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Europe, Forex

Pound rebounds modestly before Johnson takes office

* Graphic: World FX rates in 2019

* Graphic: Trade-weighted sterling since Brexit vote (Updates throughout, adds quotes, charts)

By Sujata Rao

LONDON, July 24 (Reuters) – Sterling firmed on Wednesday after two days of losses to touch three-week highs versus the euro but options markets signalled pain ahead, betting on a greater risk of a no-deal Brexit under Britain’s new leader Boris Johnson as economic stress worsens.

Investors are awaiting a speech by Johnson later in the day after his formal appointment as prime minister. He won the election to lead the Conservative Party and the country on a campaign to take the UK out of the European Union by Oct. 31, whether or not a transitional trade agreement is in place.

Many fear Johnson could pitch the country into a showdown with the EU and trigger a constitutional crisis at home, as many lawmakers have pledged to bring down any government that tries to force a no-deal Brexit.

UK economic data has also been dismal in recent months, with a recession seen likely.

Claire Dissaux, head of global economics and strategy at Millennium Global Investments, said Johnson would likely end up with a hard Brexit via a ‘Canada-plus’ type of trade agreement, which would be negative for the economy and the pound.

“Even with the prospect of some fiscal stimulus which has been promised by Johnson, you do have a big cyclical downturn which is (becoming) structural,” Dissaux said, noting a widening balance of payments gap, declining investment, and signs of economic contraction.

“Plus you have the Bank of England which is turning dovish.”

Sterling stands less than half a percent off the 27-month low it hit recently against the dollar. By 0930 GMT it was up 0.4% at $1.2481. Against the euro, it also rose 0.4% as the single currency weakened to three-week low.

In the currency derivative markets, volatility gauges remain elevated, with three- and six-month implied volatility at the highest since April .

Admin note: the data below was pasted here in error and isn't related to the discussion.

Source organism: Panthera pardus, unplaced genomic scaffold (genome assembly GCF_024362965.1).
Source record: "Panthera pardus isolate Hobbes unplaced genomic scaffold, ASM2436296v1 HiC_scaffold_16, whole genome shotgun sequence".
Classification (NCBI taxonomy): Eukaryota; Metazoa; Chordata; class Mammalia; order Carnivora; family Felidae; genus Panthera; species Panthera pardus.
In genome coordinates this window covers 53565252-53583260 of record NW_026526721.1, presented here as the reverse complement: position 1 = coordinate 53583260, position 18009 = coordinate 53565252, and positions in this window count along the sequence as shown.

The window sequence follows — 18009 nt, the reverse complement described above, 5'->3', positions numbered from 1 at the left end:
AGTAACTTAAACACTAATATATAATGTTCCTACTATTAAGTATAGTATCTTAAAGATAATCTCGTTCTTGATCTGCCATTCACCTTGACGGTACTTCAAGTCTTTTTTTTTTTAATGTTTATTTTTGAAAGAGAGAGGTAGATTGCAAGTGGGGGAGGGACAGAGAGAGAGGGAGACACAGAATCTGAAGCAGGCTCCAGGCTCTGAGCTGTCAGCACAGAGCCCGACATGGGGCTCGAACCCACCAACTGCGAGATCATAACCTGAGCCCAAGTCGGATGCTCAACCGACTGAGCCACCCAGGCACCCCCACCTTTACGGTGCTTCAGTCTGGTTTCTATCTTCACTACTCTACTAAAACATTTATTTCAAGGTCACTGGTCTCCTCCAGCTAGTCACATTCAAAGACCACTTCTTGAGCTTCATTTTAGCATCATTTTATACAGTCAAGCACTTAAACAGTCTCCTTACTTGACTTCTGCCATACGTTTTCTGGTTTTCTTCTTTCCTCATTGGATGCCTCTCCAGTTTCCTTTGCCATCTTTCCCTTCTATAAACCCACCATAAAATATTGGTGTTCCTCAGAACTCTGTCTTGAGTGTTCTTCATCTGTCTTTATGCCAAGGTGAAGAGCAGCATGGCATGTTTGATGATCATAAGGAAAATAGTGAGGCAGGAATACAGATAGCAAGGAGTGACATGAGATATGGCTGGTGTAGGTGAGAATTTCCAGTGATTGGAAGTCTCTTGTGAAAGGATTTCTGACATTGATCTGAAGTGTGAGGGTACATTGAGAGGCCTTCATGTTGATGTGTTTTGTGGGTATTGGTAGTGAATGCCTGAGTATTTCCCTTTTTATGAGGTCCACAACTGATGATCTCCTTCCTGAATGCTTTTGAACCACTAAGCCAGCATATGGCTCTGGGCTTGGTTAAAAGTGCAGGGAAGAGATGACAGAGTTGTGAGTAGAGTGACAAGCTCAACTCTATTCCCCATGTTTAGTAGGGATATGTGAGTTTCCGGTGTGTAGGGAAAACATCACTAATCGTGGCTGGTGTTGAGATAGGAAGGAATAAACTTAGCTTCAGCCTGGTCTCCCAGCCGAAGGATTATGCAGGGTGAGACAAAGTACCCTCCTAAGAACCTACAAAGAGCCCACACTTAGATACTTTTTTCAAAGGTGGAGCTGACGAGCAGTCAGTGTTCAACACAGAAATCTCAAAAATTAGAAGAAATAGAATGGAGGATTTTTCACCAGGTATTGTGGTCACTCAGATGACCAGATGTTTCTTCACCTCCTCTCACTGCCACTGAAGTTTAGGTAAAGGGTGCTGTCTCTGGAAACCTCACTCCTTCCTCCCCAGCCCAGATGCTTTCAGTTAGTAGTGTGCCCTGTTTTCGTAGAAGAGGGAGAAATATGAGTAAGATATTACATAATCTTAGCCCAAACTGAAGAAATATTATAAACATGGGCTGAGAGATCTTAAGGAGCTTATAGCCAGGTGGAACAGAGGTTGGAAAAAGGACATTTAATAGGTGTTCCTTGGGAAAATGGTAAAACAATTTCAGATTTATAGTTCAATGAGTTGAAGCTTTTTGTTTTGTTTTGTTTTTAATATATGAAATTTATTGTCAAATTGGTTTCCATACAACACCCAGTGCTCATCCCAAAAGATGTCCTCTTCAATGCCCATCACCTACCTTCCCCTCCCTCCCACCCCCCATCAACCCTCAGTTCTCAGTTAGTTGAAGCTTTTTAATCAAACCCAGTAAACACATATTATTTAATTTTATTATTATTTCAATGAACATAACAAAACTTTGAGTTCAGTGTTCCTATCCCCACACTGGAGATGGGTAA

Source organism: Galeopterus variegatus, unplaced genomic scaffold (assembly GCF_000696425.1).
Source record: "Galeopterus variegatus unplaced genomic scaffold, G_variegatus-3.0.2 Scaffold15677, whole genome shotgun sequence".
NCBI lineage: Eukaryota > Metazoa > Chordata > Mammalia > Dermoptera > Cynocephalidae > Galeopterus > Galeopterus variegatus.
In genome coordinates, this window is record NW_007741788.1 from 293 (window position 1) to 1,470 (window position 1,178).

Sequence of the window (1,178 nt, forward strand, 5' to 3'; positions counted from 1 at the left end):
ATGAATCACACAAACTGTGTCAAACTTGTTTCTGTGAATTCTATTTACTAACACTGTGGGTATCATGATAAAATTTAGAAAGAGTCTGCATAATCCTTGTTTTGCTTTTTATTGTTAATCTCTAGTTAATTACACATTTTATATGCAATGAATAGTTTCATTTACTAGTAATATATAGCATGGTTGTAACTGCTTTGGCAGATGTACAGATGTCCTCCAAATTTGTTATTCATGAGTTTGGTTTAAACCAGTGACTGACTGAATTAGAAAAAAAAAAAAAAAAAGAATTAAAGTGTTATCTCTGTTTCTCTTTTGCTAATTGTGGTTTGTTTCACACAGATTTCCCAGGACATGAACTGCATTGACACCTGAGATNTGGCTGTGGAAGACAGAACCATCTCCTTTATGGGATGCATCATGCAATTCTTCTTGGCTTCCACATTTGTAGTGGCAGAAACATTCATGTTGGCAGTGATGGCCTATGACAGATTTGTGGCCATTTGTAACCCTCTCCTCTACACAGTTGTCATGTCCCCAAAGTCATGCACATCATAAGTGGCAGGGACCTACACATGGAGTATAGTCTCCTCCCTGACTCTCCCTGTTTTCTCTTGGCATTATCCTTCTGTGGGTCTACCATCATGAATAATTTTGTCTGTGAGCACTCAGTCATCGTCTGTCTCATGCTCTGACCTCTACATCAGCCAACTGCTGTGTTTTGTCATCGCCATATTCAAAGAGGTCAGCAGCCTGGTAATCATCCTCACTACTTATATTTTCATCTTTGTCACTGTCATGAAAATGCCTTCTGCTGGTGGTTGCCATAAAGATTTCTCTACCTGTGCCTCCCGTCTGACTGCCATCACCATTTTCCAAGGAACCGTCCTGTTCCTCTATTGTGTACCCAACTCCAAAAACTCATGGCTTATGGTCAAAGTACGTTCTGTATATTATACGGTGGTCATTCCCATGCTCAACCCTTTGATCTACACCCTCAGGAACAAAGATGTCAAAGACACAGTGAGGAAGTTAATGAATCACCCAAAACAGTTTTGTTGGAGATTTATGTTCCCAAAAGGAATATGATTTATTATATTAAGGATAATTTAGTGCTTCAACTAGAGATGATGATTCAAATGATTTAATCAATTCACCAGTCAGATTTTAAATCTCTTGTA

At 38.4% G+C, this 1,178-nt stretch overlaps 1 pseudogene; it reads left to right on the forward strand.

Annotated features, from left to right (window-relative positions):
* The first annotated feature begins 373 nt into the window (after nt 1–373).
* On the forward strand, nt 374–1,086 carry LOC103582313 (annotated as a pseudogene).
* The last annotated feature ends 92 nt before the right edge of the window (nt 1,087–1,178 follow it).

Investors are also increasing their bias for sterling puts over calls in the three- and six-month sterling-dollar risk-reversals market, with the three-month bias the greatest since April .

Puts confer the right to sell at a pre-agreed price while calls allow a holder to buy.

ING analysts said Johnson faced a battle with a divided parliament over the no-deal scenario.

“A general election is increasingly likely – maybe even inevitable. This suggests a softer pound, meaning that any sterling strength should be faded in our view,” they told clients, predicting the currency would approach 0.95 pence per euro and fall below $1.20 to the dollar.

However, the risk of a no-deal Brexit is still considered to be below 50%, and options do not seem to be fully pricing a no-deal scenario, with implied volatility well below the levels of before the original March 31 Brexit deadline.

Many reckon sterling moves will be contained until there is greater clarity on Brexit, given the currency has fallen over 6% since May versus the dollar and parliament starts its summer recess on Thursday.

Fahad Kamal, chief market strategist at Kleinwort Hambros, expects Johnson to adopt a pragmatic stance on Brexit once in office, allowing sterling “a slow grind upwards.”

“Regardless of politics, sterling has been reliably mean-reverting over the past 50 years and it’s very cheap no matter now you look at it, whether in terms of purchasing power or in real terms.”

Trade-weighted sterling is near its lowest since 2017 .

(Additional reporting by Saikat Chatterjee; Editing by Catherine Evans and John Stonestreet)

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